Author: Christie Lagowski

Christie Lagowski is a Communications Specialist for Columbus McKinnon Corporation.
Answers to Your Top 7 Crane and Hoist Questions

Answers to Your Top 7 Crane and Hoist Questions

cranecrane

During the hundreds of classes Columbus McKinnon’s training team has conducted over the years, there are a variety of questions that arise regarding the use, maintenance and inspection of overhead cranes and hoists. So, I wanted to take this opportunity to outline seven of the most common concerns, myths and misconceptions we’ve received from crane and hoist operators and technicians during our classes.

1. Question: Do monorails need to be labeled with their rated load?

Answer: According to ASME B30.11, rated load markings are not required on monorails but are recommended. Before marking the monorail, a qualified person must determine the rated load on the monorail beam. Once the monorail is marked, the rating should be legible from the ground floor. ASME’s recommendation also applies to marking the rated loads of hoists on the monorail. For more information on hoist marking guidelines, see ASME B30.16.

2. Question: Can rated loads for hoists and trolleys be different from the crane’s rated load?

Answer: The short answer to your question is “yes.” However, ASME B30.16 stipulates that when a system is comprised of components with different rated capacities, the rated load of the “system” shall be based on the lowest rated individual component.
System is defined as the combination of Monorail, Hoist and Trolley in the case of a Monorail and Crane; Hoist and Trolley in the case of an Underhung Crane.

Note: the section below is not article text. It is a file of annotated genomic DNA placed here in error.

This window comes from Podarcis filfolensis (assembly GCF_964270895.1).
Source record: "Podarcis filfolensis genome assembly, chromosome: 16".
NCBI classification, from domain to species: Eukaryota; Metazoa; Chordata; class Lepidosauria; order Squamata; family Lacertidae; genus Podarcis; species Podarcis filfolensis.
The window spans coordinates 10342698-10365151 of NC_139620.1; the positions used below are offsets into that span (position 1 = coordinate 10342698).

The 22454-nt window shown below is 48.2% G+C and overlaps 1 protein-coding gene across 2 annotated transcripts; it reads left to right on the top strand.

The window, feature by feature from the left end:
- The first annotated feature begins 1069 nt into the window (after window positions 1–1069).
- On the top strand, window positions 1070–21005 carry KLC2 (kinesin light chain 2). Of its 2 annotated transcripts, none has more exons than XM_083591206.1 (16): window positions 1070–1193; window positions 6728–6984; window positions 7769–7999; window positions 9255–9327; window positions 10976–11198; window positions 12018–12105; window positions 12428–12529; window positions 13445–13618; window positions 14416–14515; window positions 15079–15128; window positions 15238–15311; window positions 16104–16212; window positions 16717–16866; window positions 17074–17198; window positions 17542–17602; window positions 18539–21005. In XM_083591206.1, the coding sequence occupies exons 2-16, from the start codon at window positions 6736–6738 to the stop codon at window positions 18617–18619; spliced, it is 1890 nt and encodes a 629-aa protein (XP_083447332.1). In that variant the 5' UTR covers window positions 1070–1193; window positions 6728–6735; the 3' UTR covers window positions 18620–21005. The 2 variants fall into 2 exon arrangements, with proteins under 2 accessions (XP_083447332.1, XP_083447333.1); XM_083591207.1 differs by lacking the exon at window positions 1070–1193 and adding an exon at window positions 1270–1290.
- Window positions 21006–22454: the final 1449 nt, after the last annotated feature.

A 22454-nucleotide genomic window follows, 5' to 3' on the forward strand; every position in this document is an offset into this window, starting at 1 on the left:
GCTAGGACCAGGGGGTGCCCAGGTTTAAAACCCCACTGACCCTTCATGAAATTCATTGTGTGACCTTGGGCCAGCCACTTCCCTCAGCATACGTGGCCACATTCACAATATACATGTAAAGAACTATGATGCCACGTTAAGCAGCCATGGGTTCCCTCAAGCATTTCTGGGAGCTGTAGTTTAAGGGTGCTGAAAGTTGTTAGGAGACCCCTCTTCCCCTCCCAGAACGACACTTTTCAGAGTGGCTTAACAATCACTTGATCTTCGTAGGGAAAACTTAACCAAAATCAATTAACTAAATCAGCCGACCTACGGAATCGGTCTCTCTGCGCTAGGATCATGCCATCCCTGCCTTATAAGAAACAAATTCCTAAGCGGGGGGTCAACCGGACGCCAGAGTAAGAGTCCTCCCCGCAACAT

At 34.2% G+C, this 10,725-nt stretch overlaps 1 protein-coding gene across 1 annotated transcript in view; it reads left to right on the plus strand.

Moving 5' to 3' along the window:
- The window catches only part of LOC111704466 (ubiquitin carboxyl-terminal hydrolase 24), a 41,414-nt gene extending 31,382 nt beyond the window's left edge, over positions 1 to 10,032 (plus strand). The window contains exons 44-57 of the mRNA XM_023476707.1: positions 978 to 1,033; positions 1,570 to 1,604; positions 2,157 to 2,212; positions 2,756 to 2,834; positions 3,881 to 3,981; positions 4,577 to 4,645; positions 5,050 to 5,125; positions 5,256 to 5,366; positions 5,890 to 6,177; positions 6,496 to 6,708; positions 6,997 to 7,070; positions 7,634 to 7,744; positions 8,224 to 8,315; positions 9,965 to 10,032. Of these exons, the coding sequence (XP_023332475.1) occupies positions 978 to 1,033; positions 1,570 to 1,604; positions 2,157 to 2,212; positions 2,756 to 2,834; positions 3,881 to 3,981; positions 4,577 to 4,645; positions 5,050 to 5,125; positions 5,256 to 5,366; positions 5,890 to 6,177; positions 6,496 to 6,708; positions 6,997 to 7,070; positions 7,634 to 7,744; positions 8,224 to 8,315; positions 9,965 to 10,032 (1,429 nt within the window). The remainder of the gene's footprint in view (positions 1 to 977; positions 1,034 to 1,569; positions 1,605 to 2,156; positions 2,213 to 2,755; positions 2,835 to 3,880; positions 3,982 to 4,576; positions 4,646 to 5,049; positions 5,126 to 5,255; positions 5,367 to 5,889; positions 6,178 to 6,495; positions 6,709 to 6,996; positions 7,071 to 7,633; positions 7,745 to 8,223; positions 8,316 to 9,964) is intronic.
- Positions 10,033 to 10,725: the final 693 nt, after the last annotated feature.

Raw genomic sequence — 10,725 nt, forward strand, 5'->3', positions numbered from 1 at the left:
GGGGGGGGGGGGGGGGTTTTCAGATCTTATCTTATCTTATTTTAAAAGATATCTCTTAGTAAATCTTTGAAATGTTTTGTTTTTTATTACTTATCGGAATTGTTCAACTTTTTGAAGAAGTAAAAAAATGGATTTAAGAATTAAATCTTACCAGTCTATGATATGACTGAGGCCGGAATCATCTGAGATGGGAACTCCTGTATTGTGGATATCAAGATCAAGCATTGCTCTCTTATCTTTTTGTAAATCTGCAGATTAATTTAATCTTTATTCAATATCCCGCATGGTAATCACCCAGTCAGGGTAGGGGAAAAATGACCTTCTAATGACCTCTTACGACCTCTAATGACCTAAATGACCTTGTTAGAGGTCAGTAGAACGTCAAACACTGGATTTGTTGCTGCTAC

ASME B30.16-1.3.2 states that the supporting structure, including trolleys, monorail, or crane, shall be designed to withstand the loads and forces imposed by the hoist for the rated load.

3. Question: Are yearly load tests required on a hoist and crane?

Answer: There is no specific time period during which load tests must be performed once the initial installation is inspected and load tested. Some states require operators to load test hoists and cranes every four years, but, in most cases, if the hoist is not altered, repaired or modified, it can remain in service indefinitely without a load test being required.

4. Question: Are monthly records of inspection required for hoists, wire rope, chain and hooks?

Answer: This depends on the type of crane. OSHA regulation 1910.179 applies to top-running overhead and gantry cranes with top-running trolley hoists. For these types of cranes, monthly inspections of the hoist’s chain, wire rope and hooks are required with a recorded certification. This certification record must include the signature of the person who performed the inspection and the identifier of the chain, wire and hook that was inspected. If a hoist and trolley are underhung, frequent inspections are required, but written documentation is not.

5. Question: Do you have to be certified to inspect and repair hoists and cranes?

Answer: According to ASME standards, you must be a “qualified person” to inspect and repair cranes and hoists. A “qualified person” is a person who, by possession of a recognized degree or certificate of professional standing, or who, by extensive knowledge, training and experience, has successfully demonstrated the ability to solve or resolve problems relating to the subject matter and work. These individuals do not have to be professional engineers.

6. Question: Do you need to disassemble hoists for yearly inspections?